Key Terms in this Chapter

Educational Design: The process of planning and preparing educational processes. Educational designs determine the experiences of learners.

Asset Specificity: The number of product or concept specific factors that refers to the unique features of products, ideas, or practices that differentiate them from other solutions. Asset specificity contributes to uncertainty factors that hinder potential adoption.

IMS LTI: Learning tools interoperability (LTI) is a standard created by the IMS Global Learning Consortium that links content and resources to learning platforms.

Digital Transformation: The reorganization of organizational processes towards the optimal usage of digital technologies and resources.

Adoption: The integration of a concept, idea, product, or service into an existing practice.

Transaction Costs: The “overhead” costs that contribute to pricing and influence adoption decisions. Transaction costs include necessary investments in developing new procedures and practices, competence development and training, as well as infrastructure.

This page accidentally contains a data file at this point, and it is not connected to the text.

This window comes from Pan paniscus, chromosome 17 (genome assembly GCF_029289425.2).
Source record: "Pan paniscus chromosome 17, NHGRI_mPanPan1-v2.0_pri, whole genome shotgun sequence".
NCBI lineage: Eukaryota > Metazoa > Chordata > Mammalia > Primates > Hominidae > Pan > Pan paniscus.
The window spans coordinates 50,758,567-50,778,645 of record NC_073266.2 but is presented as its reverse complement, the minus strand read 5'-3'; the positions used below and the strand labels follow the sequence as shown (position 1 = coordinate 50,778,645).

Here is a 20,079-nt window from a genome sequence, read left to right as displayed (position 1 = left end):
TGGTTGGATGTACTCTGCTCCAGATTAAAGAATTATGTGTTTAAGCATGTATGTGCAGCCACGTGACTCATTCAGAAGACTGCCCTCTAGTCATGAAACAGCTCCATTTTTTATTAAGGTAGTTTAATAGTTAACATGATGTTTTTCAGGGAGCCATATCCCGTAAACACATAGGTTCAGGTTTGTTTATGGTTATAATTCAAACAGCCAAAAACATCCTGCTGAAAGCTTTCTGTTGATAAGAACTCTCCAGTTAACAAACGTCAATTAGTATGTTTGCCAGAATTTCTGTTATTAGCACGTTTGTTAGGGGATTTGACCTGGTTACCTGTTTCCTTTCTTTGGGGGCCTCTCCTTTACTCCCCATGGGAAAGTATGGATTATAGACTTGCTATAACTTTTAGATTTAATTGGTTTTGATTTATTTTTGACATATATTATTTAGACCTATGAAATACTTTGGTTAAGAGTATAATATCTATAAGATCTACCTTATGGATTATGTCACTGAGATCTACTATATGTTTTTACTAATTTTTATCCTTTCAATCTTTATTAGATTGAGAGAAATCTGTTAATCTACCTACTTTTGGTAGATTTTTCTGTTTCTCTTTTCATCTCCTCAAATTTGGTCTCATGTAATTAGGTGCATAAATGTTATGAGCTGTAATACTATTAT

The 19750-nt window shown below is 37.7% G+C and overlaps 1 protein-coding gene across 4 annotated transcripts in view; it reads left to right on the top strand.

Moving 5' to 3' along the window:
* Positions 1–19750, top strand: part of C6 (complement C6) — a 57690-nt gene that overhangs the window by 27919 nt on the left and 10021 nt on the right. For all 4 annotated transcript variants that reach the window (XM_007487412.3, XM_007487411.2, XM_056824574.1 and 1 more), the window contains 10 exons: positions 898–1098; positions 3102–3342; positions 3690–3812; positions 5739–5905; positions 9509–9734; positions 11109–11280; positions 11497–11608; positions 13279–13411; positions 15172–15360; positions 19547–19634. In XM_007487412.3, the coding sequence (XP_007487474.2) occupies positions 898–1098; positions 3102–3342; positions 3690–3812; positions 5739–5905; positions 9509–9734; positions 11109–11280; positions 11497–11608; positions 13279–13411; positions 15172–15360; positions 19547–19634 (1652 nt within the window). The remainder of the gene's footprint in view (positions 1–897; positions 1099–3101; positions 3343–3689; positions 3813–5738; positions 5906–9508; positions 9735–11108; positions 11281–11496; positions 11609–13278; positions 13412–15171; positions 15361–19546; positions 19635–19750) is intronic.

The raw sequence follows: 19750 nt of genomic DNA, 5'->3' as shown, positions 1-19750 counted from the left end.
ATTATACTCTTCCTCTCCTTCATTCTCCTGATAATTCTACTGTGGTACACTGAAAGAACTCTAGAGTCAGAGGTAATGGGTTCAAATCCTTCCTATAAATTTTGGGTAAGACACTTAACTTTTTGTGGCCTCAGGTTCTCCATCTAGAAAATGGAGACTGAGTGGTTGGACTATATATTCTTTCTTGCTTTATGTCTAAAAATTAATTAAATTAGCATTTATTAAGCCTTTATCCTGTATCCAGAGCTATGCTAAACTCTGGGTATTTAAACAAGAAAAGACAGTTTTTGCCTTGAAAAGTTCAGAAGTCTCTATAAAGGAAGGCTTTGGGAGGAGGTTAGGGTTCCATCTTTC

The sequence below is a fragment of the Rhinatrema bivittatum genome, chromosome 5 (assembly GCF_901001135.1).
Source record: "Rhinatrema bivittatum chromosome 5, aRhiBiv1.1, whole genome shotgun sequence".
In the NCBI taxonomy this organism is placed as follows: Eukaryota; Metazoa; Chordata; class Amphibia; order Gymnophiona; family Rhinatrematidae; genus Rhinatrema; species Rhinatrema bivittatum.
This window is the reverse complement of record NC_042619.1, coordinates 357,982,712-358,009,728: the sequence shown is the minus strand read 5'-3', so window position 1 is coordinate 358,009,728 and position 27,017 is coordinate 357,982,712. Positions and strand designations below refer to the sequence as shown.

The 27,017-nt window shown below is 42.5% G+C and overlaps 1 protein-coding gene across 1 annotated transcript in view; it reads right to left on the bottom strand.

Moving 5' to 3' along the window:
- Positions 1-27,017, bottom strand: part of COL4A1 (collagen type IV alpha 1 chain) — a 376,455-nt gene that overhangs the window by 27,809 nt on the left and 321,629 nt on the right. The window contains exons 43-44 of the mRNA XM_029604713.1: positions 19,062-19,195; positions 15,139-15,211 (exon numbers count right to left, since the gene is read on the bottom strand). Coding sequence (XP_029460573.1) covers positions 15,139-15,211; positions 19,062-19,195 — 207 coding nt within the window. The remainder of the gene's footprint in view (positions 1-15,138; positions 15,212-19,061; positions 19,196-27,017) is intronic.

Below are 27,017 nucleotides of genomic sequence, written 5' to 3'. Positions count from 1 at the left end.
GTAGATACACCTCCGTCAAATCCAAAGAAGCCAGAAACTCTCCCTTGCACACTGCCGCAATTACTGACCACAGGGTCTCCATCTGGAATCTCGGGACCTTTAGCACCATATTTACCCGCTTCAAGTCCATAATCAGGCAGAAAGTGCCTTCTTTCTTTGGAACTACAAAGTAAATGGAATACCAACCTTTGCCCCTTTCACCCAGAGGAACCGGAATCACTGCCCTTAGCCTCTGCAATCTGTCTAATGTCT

Orchestrated Learning Activities: Sequences or arrangements of learning activities that allow lecturers and students to monitor the learning progress. Lecturers may decide to change the arrangement and flow of their educational design based on this information.

Basic Learning Activities: The parts of educational processes that require student activity that are not related to other learning activities other than by their co-location.

Blended Learning: An educational design principle that relies on connecting face-to-face and online learning experiences. Typically, onsite courses become blended when online activities are designed to replace some onsite sessions.

Data-Driven Orchestration: Automated orchestration of learning activities by using performance data of individual students or groups of students. The automated orchestration is based on conditions and completion rules that are defined in an educational design.

Course Organization: The administrative tasks that are part of educational processes. These tasks include student information, organization of group work, scheduling of activities, and collecting assignments for grading.

Adoption Rate: The number of adoptions by market actors or organization members at a given time.

Learning Resource Management: The organization and arrangement of learning resources, including text documents, images, infographics, HTML text, videos, audio files, and links to internet resources.